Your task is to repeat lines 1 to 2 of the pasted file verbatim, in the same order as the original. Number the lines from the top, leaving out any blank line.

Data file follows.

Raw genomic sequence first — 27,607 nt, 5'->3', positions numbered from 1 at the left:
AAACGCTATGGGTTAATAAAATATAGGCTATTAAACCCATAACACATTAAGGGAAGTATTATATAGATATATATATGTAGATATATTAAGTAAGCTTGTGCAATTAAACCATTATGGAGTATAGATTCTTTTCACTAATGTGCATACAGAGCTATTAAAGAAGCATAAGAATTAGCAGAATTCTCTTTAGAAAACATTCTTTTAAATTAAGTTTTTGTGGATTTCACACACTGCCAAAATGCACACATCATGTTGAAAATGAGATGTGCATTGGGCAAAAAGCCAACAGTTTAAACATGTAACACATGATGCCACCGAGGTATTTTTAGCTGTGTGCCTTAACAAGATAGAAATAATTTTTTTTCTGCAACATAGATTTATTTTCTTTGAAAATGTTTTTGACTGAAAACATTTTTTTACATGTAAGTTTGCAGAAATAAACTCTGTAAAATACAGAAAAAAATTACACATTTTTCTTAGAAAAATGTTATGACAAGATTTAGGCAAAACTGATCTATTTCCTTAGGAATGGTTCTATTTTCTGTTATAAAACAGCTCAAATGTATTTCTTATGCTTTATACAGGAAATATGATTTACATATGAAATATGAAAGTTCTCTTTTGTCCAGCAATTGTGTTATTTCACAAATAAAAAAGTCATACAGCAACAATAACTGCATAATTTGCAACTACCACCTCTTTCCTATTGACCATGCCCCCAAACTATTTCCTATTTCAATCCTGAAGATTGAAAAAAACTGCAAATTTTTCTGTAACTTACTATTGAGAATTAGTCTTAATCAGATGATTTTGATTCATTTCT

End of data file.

Raw genomic sequence first — 27,607 nt, 5'->3', positions numbered from 1 at the left:
AAACGCTATGGGTTAATAAAATATAGGCTATTAAACCCATAACACATTAAGGGAAGTATTATATAGATATATATATGTAGATATATTAAGTAAGCTTGTGCAATTAAACCATTATGGAGTATAGATTCTTTTCACTAATGTGCATACAGAGCTATTAAAGAAGCATAAGAATTAGCAGAATTCTCTTTAGAAAACATTCTTTTAAATTAAGTTTTTGTGGATTTCACACACTGCCAAAATGCACACATCATGTTGAAAATGAGATGTGCATTGGGCAAAAAGCCAACAGTTTAAACATGTAACACATGATGCCACCGAGGTATTTTTAGCTGTGTGCCTTAACAAGATAGAAATAATTTTTTTTCTGCAACATAGATTTATTTTCTTTGAAAATGTTTTTGACTGAAAACATTTTTTTACATGTAAGTTTGCAGAAATAAACTCTGTAAAATACAGAAAAAAATTACACATTTTTCTTAGAAAAATGTTATGACAAGATTTAGGCAAAACTGATCTATTTCCTTAGGAATGGTTCTATTTTCTGTTATAAAACAGCTCAAATGTATTTCTTATGCTTTATACAGGAAATATGATTTACATATGAAATATGAAAGTTCTCTTTTGTCCAGCAATTGTGTTATTTCACAAATAAAAAAGTCATACAGCAACAATAACTGCATAATTTGCAACTACCACCTCTTTCCTATTGACCATGCCCCCAAACTATTTCCTATTTCAATCCTGAAGATTGAAAAAAACTGCAAATTTTTCTGTAACTTACTATTGAGAATTAGTCTTAATCAGATGATTTTGATTCATTTCT